I have but faint ideas of a faith that could pluck up and plant in the sea such a tree as that; and these facts certainly add great emphasis to the.“ parable." You are doubtless aware, however, that other critics besides our orator of the back-woods maintain that the sycamore of the New Testament is actually the mulberry-tree, and others that the 1 Amos vii. 14.
2 Luke xvii. 6.
sycamine of this passage and the sycamore are different trees; and there is a slight difference in the Greek.
I know it; but the word sycamine seems to be derived from the Hebrew name for sycamore, and I know no reason why their identity should be questioned. As to the mulberry, it is yet to be shown that it was then known in Palestine, although our translators have mentioned it in one or two places; and, farther, the mulberry is more easily plucked up by the roots than any other tree, of the same size, in the country, and the thing is oftener done. Hundreds of them are plucked up every year in this vicinity, and brought to the city for firewood. It is not to be supposed that He who spake as man never spoke would select this tree, with its short, feeble roots, to illustrate the irresistible power of faith.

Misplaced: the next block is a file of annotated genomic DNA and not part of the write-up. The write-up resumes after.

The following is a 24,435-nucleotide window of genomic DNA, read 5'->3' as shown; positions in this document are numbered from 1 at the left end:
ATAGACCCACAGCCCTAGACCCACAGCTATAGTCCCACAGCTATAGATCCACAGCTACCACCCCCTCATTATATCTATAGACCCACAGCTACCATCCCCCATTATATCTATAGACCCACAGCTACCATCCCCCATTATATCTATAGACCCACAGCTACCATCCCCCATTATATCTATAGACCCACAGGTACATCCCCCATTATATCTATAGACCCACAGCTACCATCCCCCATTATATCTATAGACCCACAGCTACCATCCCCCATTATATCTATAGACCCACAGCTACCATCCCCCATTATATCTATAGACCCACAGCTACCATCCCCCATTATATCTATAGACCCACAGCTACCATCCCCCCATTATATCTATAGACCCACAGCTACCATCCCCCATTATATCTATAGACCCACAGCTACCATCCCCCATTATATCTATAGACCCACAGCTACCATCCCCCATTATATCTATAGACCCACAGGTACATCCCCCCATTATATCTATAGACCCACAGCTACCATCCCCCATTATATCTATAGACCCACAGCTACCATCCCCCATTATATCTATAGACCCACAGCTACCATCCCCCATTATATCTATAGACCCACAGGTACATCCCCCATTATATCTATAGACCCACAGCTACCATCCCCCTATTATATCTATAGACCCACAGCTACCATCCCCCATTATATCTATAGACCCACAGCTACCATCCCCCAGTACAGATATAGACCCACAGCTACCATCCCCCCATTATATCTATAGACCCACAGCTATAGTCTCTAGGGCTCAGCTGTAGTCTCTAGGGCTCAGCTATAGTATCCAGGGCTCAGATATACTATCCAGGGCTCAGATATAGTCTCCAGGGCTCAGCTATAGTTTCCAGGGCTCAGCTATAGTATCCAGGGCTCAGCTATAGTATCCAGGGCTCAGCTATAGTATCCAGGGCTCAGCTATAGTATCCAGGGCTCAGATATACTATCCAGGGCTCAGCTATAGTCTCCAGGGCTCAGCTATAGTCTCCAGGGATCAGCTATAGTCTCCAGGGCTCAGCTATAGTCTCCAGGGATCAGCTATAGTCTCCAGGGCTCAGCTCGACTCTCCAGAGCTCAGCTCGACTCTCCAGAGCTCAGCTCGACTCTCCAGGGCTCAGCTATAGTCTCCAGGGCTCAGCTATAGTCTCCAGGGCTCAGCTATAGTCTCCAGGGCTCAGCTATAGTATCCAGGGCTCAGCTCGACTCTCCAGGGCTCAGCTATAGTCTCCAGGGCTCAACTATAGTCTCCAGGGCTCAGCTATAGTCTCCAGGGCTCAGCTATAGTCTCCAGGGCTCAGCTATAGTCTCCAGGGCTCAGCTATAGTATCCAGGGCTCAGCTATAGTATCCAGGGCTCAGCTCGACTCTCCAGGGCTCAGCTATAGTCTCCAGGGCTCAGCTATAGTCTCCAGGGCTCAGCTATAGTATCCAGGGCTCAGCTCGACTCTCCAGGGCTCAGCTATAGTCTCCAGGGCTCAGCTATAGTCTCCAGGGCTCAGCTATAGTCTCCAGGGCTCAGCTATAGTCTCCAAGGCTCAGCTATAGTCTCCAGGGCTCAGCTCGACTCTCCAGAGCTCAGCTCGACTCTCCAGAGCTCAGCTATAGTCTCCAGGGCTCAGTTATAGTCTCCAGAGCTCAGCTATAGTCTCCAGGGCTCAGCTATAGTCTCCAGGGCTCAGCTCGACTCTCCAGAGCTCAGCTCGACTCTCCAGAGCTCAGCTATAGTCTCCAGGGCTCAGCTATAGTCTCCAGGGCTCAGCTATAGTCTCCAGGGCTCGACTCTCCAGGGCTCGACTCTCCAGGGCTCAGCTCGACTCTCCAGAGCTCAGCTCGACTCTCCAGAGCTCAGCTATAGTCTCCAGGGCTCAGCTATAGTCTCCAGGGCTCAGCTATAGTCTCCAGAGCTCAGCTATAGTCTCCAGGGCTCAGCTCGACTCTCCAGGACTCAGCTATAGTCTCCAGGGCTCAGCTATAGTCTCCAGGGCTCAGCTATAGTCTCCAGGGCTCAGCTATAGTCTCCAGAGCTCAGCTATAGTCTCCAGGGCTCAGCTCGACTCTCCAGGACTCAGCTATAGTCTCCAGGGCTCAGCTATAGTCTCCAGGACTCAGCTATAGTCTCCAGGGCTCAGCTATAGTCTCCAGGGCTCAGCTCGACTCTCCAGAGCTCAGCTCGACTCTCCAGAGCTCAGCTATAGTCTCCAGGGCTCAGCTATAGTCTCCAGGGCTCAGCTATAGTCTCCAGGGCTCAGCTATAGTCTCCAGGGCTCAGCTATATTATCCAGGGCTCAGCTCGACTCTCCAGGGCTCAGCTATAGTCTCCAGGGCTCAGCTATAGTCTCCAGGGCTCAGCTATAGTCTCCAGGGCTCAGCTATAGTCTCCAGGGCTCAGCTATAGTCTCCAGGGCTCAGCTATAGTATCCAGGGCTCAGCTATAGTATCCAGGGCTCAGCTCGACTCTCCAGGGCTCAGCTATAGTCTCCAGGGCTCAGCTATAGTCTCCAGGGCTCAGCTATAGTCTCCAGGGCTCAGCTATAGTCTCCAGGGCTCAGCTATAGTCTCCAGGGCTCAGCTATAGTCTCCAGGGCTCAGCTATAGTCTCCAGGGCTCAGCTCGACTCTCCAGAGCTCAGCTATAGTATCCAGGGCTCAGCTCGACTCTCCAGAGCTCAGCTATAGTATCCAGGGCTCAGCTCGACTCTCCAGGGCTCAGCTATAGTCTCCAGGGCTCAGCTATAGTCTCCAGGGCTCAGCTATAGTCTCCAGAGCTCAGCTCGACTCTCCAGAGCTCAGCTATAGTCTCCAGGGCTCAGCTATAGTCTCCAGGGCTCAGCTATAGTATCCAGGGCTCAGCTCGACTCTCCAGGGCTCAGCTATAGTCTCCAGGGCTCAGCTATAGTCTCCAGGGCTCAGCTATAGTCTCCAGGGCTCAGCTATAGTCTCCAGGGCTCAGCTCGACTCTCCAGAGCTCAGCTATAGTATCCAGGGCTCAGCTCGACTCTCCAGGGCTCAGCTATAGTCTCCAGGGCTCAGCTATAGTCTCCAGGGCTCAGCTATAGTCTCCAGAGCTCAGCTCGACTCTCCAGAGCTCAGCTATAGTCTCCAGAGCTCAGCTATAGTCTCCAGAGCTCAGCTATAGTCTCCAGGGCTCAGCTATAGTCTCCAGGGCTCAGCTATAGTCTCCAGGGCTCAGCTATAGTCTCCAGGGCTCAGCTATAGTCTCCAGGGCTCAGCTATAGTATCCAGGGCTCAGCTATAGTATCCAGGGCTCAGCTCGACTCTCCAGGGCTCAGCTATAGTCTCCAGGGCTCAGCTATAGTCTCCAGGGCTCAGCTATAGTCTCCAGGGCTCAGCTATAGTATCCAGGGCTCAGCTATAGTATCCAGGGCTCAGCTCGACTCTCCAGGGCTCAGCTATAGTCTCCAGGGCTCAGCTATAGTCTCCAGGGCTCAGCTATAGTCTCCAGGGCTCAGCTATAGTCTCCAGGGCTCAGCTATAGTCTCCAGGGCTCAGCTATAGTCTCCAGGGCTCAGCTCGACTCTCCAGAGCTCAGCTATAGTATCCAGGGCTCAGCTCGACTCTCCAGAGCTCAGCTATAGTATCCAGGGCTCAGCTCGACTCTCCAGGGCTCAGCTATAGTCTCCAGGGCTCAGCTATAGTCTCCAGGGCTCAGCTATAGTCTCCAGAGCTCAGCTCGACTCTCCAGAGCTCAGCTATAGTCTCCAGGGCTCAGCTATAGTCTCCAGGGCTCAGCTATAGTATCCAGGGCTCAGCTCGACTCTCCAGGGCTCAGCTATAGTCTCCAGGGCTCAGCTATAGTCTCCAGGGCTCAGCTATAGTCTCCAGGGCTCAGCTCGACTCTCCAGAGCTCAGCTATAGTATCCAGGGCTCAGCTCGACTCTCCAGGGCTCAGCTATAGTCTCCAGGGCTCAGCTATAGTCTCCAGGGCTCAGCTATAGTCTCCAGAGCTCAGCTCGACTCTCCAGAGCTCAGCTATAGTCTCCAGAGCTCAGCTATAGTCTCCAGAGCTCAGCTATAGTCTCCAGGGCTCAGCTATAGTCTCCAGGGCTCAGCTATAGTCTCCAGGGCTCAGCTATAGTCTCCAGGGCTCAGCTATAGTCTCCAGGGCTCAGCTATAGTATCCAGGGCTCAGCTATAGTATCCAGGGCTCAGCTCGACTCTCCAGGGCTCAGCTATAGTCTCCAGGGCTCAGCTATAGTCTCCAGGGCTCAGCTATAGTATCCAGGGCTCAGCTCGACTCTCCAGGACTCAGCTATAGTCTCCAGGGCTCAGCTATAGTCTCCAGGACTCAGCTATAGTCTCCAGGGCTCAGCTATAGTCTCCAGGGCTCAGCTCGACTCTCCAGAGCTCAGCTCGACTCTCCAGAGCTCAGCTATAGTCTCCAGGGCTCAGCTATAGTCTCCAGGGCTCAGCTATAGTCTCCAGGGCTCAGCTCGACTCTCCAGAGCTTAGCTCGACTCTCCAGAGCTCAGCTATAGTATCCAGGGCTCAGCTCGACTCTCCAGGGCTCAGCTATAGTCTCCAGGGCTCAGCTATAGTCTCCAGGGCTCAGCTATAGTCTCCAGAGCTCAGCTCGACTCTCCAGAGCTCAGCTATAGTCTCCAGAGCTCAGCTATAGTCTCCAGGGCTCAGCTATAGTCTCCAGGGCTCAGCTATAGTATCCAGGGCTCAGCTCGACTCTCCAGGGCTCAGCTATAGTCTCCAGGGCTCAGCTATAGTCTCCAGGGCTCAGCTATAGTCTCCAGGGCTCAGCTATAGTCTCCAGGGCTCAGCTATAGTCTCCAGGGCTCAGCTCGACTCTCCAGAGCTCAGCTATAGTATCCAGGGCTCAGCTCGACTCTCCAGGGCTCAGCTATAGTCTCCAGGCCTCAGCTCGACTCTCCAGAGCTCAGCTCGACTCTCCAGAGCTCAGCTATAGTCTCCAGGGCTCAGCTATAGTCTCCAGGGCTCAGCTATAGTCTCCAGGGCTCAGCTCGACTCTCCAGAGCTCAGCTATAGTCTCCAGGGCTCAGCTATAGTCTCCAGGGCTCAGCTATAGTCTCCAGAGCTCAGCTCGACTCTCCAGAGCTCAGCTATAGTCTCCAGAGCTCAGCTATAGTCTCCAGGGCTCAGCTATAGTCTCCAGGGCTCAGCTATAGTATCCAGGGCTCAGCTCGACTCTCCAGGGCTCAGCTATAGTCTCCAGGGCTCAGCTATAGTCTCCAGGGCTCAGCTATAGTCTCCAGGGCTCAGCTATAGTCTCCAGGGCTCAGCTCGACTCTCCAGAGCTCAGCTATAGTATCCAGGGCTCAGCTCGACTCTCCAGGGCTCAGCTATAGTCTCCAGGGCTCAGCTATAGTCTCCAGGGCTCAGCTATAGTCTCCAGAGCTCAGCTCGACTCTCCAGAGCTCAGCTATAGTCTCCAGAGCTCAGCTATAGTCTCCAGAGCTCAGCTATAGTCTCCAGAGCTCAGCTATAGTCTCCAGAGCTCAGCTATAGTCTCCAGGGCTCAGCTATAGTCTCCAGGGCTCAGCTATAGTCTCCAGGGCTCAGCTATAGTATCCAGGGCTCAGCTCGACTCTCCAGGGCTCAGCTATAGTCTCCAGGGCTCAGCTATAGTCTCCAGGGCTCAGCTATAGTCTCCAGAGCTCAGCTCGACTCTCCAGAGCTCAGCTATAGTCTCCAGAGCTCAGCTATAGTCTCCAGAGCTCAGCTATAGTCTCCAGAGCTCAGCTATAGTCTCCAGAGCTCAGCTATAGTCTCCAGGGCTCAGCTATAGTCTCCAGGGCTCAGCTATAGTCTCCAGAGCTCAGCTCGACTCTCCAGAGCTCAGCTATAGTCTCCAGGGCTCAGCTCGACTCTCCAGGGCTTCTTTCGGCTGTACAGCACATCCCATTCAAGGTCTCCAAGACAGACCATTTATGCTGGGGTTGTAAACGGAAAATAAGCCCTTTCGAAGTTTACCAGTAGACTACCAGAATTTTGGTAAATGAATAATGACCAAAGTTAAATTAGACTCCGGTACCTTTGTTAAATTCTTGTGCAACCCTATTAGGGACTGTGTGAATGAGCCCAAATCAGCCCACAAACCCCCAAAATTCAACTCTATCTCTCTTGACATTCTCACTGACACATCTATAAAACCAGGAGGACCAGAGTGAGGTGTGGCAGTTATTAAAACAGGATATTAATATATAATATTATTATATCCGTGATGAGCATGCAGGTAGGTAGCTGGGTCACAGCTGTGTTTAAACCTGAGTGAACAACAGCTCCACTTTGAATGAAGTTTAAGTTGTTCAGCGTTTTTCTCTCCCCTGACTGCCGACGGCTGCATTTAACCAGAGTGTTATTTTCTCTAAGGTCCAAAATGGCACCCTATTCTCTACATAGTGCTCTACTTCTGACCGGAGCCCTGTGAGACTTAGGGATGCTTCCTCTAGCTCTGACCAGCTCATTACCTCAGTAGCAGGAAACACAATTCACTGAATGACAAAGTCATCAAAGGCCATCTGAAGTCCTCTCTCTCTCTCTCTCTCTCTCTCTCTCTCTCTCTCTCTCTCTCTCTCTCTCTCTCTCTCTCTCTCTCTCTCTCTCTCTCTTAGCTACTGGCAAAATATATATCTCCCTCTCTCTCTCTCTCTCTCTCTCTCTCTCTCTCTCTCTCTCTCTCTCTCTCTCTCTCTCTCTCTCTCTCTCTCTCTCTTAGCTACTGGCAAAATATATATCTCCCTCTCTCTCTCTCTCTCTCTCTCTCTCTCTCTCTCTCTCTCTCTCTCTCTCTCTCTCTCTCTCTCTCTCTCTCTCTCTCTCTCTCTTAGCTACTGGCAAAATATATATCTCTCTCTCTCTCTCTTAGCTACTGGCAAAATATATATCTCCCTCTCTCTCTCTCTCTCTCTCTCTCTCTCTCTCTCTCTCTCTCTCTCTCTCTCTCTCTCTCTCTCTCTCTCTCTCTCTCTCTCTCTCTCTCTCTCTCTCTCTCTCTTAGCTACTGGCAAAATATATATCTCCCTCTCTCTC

The wood of the sycamore is soft and of very little value. This is implied in various places in the Bible. Thus in Isaiah, the people say in pride and stoutness of heart, ... the sycamores are cut down, but we will change them to cedars. And so, in the days of Solomon, when even silver was nothing accounted of, he made cedars to be in Jerusalem as the sycamore-trees that are in the vale for abundance.? It is a tender tree, flourishes immensely in sandy plains and warm vales, but can not bear the hard, cold mountain. A sharp frost will kill them; and this agrees with the fact that they were killed by it in Egypt. Among the wonders wrought in the field of Zoan, David says, He destroyed their vines with hail, and their sycamores with frost.3 Čertainly, a frost keen enough to kill the sycamore would be one of the greatest “wonders” that could happen at the present day in this same field of Zoan.